Tyrone Winslow Jr. spent two years in jail waiting for a trial that, by all accounts, never should have happened.
The 21-year-old McClellanville man never denied stabbing a man to death in 2010, but he had claimed self-defense.
He was acquitted last week on a murder charge, and the courtroom consensus was that he should have been exonerated all along.
While prosecutors and defense attorneys disagree on the evidence and the reason for Winslow’s extended incarceration, there was one inescapable fact that both sides agreed on — Winslow did not commit murder.
Winslow had faced a trial after killing 27-year-old Matthew Jerome Williams outside Club 17 North off U.S. Highway 17 near McClellanville.
Winslow’s jail stay ended Thursday when Circuit Judge Stephanie McDonald issued a directed verdict in his favor in a courtroom in Charleston.
Typically, the defense asks the judge to make a directed verdict when it believes the state has not met its burden of proof in a case. In this case, prosecutors had to prove that Winslow acted maliciously, and not in self-defense. McDonald sided with public defender Beattie Butler and acquitted Winslow.
“It’s a shame he lost two valuable years of his life sitting in a detention center,” Butler told The Post and Courier. “This case should have never been prosecuted.”
Winslow could not be reached for comment.
The trial had been going on all week. On Thursday, Winslow took the stand and described what he says happened during the early morning hours of Nov. 13, 2010.
Winslow told the jury that after a fight started inside the club, he and his friends were ushered outside. There, he said, he was attacked by several people, was kicked and beaten, and had no idea why.
A man bear-hugged him, Winslow said, and he used a pocket knife, which he always carried, to stab him in order to break free.
“I just wanted to get him off of me,” Winslow repeated throughout his testimony.
Detectives later told him that that man, Williams, died from those wounds, having been stabbed six times, according to prosecutors. Winslow said he didn’t even know Williams.
Defense witnesses backed Winslow’s version of events.
Many members of the jury were pleased when the judge acquitted Winslow, according to two jurors. Juror Andrea McMorran, 29, said she believed Winslow was not guilty, and was relieved when he was set free.
“It’s a relief, but heartbreaking at the same time that those two years are gone,” she said.
Butler said some of the jury members expressed the same sentiments to him following the acquittal. “I’ve never had a juror hug me before,” he said.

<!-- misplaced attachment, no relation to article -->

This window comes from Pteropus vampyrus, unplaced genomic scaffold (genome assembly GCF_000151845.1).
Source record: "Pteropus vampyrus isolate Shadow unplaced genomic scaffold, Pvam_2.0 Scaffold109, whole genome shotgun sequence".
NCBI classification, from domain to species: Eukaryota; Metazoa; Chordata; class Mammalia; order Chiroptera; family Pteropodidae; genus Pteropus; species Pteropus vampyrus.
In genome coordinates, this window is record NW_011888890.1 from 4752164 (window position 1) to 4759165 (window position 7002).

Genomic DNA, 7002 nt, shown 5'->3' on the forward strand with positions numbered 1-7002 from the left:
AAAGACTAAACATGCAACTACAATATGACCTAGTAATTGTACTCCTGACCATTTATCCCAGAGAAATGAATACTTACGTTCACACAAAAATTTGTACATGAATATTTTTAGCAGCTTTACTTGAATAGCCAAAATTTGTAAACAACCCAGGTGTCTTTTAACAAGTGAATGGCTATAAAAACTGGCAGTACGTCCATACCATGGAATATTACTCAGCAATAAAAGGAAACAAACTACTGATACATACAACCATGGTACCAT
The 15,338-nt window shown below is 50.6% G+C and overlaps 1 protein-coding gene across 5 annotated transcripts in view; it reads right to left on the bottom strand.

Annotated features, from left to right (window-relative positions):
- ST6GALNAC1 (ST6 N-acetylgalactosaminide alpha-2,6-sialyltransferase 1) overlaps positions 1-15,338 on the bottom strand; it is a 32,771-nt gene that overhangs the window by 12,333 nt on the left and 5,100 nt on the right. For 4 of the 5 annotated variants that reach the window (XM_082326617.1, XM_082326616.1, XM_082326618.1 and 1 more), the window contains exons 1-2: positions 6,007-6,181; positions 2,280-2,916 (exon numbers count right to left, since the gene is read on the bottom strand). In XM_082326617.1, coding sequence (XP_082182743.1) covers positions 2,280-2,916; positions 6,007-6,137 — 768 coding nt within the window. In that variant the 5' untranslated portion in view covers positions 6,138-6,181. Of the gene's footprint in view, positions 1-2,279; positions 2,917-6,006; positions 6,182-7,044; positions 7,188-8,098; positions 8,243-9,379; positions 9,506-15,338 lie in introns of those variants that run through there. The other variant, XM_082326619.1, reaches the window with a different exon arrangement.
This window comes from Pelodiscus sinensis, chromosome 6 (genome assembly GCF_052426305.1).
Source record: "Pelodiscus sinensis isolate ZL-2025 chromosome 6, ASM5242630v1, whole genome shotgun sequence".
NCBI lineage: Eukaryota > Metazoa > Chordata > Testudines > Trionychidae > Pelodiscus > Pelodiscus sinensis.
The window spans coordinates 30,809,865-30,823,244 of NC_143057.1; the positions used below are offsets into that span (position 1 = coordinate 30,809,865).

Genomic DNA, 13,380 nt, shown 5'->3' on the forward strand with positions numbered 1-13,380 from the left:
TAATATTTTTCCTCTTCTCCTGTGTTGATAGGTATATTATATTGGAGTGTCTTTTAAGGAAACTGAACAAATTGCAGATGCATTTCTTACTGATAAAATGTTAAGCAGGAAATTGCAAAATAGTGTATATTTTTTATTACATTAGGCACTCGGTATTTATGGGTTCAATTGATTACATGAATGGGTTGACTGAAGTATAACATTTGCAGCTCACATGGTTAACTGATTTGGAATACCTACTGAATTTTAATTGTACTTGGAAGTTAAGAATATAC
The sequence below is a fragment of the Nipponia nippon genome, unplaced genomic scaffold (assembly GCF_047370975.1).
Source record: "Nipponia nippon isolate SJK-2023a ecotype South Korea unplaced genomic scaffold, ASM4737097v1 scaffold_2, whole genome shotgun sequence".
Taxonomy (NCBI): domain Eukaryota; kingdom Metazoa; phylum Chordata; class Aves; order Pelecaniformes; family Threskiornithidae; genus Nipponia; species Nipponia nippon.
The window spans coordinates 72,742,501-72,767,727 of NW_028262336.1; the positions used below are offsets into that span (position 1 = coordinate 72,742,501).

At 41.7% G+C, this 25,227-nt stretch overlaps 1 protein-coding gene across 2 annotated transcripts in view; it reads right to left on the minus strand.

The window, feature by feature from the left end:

One juror, who did not want to be identified, also raised concerns about the prosecution’s case. “I thought the Solicitor’s Office was completely unprepared for the case,” he said.
Ninth Circuit Solicitor Scarlett Wilson, who didn’t try the case, agreed with the judge’s acquittal but pointed at the defense for wasting everyone’s time. One of her assistant solicitors handled the prosecution.
“Had we known the information presented in court, we would have made the same decision that the judge made, only much sooner,” Wilson said. “Unfortunately, the criminal rules do not require the defense to share their witnesses or evidence with my attorneys. Some of their witnesses refused to talk to law enforcement, and others were unknown to law enforcement.”
Butler called that reasoning disingenuous and claimed prosecutors had statements from witnesses they didn’t call to the stand that supported his claims that Winslow was attacked by a mob outside the club.
Wilson said there were discrepancies in some of the statements.
After the trial, Butler said the fight inside the club had nothing to do with Winslow. It stemmed from a robbery that occurred elsewhere, and some people went to the club trying to find those responsible for the crime, he said.
Winslow unwittingly got caught up in the fracas that resulted and was attacked, Butler said. Winslow, who had never been in trouble with the law before, was arrested days later.
The two years of Winslow’s life that were wasted highlight the need for change in criminal rules, according to Wilson.
“The defense put on a good, compelling case and the rules allowed them to ‘hide the ball,’?” she said. “While that made for a dramatic trial that surely was fun for the defense lawyer, the defendant who could have had his case dismissed sat in jail for two years and the jurors who wasted a week of their time suffered for it.”
Reach Natalie Caula at 937-5594 or Twitter.com/ncaula.